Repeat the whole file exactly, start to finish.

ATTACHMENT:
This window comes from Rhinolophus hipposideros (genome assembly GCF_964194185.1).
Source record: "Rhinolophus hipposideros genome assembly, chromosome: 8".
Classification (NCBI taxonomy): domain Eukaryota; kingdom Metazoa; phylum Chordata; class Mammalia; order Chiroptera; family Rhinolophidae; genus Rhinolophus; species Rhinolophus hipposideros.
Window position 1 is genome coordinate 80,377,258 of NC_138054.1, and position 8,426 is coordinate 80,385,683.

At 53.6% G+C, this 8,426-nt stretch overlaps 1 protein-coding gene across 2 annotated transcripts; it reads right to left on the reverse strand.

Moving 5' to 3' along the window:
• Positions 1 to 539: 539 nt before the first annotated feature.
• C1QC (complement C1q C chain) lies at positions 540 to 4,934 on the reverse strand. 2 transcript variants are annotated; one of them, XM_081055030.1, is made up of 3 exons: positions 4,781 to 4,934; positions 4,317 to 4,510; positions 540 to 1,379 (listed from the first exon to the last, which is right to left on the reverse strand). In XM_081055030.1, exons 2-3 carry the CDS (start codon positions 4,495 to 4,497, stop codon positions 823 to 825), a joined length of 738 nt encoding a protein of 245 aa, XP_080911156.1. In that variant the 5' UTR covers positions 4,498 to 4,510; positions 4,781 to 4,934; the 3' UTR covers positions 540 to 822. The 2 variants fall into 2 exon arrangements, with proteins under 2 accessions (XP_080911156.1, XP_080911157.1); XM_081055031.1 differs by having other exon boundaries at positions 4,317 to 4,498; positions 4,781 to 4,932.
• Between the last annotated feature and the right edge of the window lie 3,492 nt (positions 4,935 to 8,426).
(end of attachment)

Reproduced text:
This window comes from Rhinolophus hipposideros (genome assembly GCF_964194185.1).
Source record: "Rhinolophus hipposideros genome assembly, chromosome: 8".
Classification (NCBI taxonomy): domain Eukaryota; kingdom Metazoa; phylum Chordata; class Mammalia; order Chiroptera; family Rhinolophidae; genus Rhinolophus; species Rhinolophus hipposideros.
Window position 1 is genome coordinate 80,377,258 of NC_138054.1, and position 8,426 is coordinate 80,385,683.

At 53.6% G+C, this 8,426-nt stretch overlaps 1 protein-coding gene across 2 annotated transcripts; it reads right to left on the reverse strand.

Moving 5' to 3' along the window:
• Positions 1 to 539: 539 nt before the first annotated feature.
• C1QC (complement C1q C chain) lies at positions 540 to 4,934 on the reverse strand. 2 transcript variants are annotated; one of them, XM_081055030.1, is made up of 3 exons: positions 4,781 to 4,934; positions 4,317 to 4,510; positions 540 to 1,379 (listed from the first exon to the last, which is right to left on the reverse strand). In XM_081055030.1, exons 2-3 carry the CDS (start codon positions 4,495 to 4,497, stop codon positions 823 to 825), a joined length of 738 nt encoding a protein of 245 aa, XP_080911156.1. In that variant the 5' UTR covers positions 4,498 to 4,510; positions 4,781 to 4,934; the 3' UTR covers positions 540 to 822. The 2 variants fall into 2 exon arrangements, with proteins under 2 accessions (XP_080911156.1, XP_080911157.1); XM_081055031.1 differs by having other exon boundaries at positions 4,317 to 4,498; positions 4,781 to 4,932.
• Between the last annotated feature and the right edge of the window lie 3,492 nt (positions 4,935 to 8,426).